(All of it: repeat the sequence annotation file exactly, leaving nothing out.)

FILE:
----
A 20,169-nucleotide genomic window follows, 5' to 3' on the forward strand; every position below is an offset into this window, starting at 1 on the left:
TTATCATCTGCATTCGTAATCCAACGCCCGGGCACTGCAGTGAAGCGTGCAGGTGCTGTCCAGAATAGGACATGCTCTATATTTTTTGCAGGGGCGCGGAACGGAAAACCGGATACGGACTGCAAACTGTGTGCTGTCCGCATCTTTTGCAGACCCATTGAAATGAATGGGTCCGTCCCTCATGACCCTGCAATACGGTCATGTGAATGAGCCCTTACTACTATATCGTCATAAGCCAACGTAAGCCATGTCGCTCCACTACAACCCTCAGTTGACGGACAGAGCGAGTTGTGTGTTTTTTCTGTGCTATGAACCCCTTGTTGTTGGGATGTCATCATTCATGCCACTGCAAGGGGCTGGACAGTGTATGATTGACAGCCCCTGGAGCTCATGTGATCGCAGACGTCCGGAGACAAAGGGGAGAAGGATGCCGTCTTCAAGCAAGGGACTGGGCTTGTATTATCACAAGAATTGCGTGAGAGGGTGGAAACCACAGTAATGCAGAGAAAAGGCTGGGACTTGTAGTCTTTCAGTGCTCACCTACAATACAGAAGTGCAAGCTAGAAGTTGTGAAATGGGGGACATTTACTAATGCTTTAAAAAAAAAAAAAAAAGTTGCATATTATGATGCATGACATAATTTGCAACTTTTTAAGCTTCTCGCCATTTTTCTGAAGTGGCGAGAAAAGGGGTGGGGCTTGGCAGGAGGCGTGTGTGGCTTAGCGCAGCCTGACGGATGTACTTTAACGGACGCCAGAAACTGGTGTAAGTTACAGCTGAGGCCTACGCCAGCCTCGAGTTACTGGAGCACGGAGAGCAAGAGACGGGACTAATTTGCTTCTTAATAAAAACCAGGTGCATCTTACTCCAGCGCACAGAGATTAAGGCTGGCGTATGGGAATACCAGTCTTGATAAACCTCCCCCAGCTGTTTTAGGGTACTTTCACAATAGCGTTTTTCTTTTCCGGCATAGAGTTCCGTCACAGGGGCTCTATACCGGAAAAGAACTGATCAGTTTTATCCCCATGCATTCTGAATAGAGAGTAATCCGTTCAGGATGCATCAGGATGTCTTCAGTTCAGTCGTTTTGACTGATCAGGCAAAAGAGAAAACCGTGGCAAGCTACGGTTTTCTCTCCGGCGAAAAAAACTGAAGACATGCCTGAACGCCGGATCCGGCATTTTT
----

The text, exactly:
A 20,169-nucleotide genomic window follows, 5' to 3' on the forward strand; every position below is an offset into this window, starting at 1 on the left:
TTATCATCTGCATTCGTAATCCAACGCCCGGGCACTGCAGTGAAGCGTGCAGGTGCTGTCCAGAATAGGACATGCTCTATATTTTTTGCAGGGGCGCGGAACGGAAAACCGGATACGGACTGCAAACTGTGTGCTGTCCGCATCTTTTGCAGACCCATTGAAATGAATGGGTCCGTCCCTCATGACCCTGCAATACGGTCATGTGAATGAGCCCTTACTACTATATCGTCATAAGCCAACGTAAGCCATGTCGCTCCACTACAACCCTCAGTTGACGGACAGAGCGAGTTGTGTGTTTTTTCTGTGCTATGAACCCCTTGTTGTTGGGATGTCATCATTCATGCCACTGCAAGGGGCTGGACAGTGTATGATTGACAGCCCCTGGAGCTCATGTGATCGCAGACGTCCGGAGACAAAGGGGAGAAGGATGCCGTCTTCAAGCAAGGGACTGGGCTTGTATTATCACAAGAATTGCGTGAGAGGGTGGAAACCACAGTAATGCAGAGAAAAGGCTGGGACTTGTAGTCTTTCAGTGCTCACCTACAATACAGAAGTGCAAGCTAGAAGTTGTGAAATGGGGGACATTTACTAATGCTTTAAAAAAAAAAAAAAAAGTTGCATATTATGATGCATGACATAATTTGCAACTTTTTAAGCTTCTCGCCATTTTTCTGAAGTGGCGAGAAAAGGGGTGGGGCTTGGCAGGAGGCGTGTGTGGCTTAGCGCAGCCTGACGGATGTACTTTAACGGACGCCAGAAACTGGTGTAAGTTACAGCTGAGGCCTACGCCAGCCTCGAGTTACTGGAGCACGGAGAGCAAGAGACGGGACTAATTTGCTTCTTAATAAAAACCAGGTGCATCTTACTCCAGCGCACAGAGATTAAGGCTGGCGTATGGGAATACCAGTCTTGATAAACCTCCCCCAGCTGTTTTAGGGTACTTTCACAATAGCGTTTTTCTTTTCCGGCATAGAGTTCCGTCACAGGGGCTCTATACCGGAAAAGAACTGATCAGTTTTATCCCCATGCATTCTGAATAGAGAGTAATCCGTTCAGGATGCATCAGGATGTCTTCAGTTCAGTCGTTTTGACTGATCAGGCAAAAGAGAAAACCGTGGCAAGCTACGGTTTTCTCTCCGGCGAAAAAAACTGAAGACATGCCTGAACGCCGGATCCGGCATTTTT